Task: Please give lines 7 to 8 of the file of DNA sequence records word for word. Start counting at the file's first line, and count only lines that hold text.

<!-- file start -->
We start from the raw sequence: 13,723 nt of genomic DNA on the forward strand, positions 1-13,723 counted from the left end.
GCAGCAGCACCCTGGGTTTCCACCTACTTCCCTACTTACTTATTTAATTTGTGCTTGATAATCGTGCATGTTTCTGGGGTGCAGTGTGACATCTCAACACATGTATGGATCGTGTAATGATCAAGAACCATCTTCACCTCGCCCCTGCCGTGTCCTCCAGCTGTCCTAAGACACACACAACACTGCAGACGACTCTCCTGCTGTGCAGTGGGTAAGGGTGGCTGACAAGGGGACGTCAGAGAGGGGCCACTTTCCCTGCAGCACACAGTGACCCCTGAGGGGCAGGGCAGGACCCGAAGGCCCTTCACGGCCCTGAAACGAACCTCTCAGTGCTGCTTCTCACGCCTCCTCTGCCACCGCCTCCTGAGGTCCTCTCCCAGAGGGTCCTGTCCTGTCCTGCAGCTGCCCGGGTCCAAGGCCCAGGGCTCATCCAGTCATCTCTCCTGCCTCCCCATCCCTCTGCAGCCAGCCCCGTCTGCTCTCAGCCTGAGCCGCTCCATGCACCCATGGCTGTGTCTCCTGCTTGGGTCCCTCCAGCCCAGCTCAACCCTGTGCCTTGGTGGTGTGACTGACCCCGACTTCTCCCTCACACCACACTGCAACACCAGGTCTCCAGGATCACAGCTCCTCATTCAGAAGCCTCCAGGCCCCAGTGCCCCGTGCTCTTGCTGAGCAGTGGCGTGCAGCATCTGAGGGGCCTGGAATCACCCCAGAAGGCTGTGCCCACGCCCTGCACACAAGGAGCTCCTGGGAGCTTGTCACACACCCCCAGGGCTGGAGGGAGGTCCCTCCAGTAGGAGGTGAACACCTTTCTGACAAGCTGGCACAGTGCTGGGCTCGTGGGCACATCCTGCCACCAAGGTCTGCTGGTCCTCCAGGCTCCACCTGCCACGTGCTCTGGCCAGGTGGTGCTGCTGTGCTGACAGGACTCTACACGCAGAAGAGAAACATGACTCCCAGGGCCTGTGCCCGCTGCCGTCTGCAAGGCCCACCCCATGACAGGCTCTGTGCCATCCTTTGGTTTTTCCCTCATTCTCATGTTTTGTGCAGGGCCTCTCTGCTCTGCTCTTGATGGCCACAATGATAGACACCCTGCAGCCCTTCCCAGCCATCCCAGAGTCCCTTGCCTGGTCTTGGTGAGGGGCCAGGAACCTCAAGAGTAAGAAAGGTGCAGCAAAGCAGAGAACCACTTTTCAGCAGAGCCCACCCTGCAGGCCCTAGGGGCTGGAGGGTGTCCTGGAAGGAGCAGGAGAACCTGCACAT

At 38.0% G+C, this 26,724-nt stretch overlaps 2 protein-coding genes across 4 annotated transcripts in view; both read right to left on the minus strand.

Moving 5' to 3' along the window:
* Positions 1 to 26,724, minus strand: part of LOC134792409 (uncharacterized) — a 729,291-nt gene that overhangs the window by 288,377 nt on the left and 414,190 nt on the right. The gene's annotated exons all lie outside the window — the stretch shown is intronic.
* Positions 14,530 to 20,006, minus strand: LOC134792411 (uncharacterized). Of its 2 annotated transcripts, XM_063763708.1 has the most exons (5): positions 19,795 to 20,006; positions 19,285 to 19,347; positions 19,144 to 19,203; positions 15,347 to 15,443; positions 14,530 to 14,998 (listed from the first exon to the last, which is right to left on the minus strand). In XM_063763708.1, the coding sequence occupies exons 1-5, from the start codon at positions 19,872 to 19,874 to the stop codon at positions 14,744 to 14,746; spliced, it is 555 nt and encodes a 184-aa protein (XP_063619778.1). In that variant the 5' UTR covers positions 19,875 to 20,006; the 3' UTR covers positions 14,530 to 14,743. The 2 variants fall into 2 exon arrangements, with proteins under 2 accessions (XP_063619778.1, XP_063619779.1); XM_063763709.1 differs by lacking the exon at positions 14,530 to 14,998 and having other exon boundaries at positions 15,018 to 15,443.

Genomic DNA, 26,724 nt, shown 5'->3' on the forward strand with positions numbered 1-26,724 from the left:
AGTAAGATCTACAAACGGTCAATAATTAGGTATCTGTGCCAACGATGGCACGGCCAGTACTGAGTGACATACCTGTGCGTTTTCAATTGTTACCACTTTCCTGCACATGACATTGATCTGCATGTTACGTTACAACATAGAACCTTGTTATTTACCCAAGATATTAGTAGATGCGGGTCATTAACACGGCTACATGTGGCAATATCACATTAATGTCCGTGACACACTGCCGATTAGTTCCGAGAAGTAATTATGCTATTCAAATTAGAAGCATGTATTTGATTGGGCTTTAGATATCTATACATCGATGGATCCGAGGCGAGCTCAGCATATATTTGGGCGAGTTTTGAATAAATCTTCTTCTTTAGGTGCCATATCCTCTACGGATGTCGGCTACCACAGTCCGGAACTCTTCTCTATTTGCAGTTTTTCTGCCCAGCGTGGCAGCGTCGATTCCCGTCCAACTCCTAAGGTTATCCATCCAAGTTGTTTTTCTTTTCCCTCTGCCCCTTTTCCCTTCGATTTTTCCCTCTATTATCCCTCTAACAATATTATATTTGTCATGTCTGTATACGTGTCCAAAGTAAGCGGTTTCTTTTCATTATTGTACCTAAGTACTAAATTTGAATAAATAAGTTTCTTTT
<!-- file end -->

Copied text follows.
Genomic DNA, 26,724 nt, shown 5'->3' on the forward strand with positions numbered 1-26,724 from the left:
AGTAAGATCTACAAACGGTCAATAATTAGGTATCTGTGCCAACGATGGCACGGCCAGTACTGAGTGACATACCTGTGCGTTTTCAATTGTTACCACTTTCCTGCACATGACATTGATCTGCATGTTACGTTACAACATAGAACCTTGTTATTTACCCAAGATATTAGTAGATGCGGGTCATTAACACGGCTACATGTGGCAATATCACATTAATGTCCGTGACACACTGCCGATTAGTTCCGAGAAGTAATTATGCTATTCAAATTAGAAGCATGTATTTGATTGGGCTTTAGATATCTATACATCGATGGATCCGAGGCGAGCTCAGCATATATTTGGGCGAGTTTTGAATAAATCTTCTTCTTTAGGTGCCATATCCTCTACGGATGTCGGCTACCACAGTCCGGAACTCTTCTCTATTTGCAGTTTTTCTGCCCAGCGTGGCAGCGTCGATTCCCGTCCAACTCCTAAGGTTATCCATCCAAGTTGTTTTTCTTTTCCCTCTGCCCCTTTTCCCTTCGATTTTTCCCTCTATTATCCCTCTAACAATATTATATTTGTCATGTCTGTATACGTGTCCAAAGTAAGCGGTTTCTTTTCATTATTGTACCTAAGTACTAAATTTGAATAAATAAGTTTCTTTT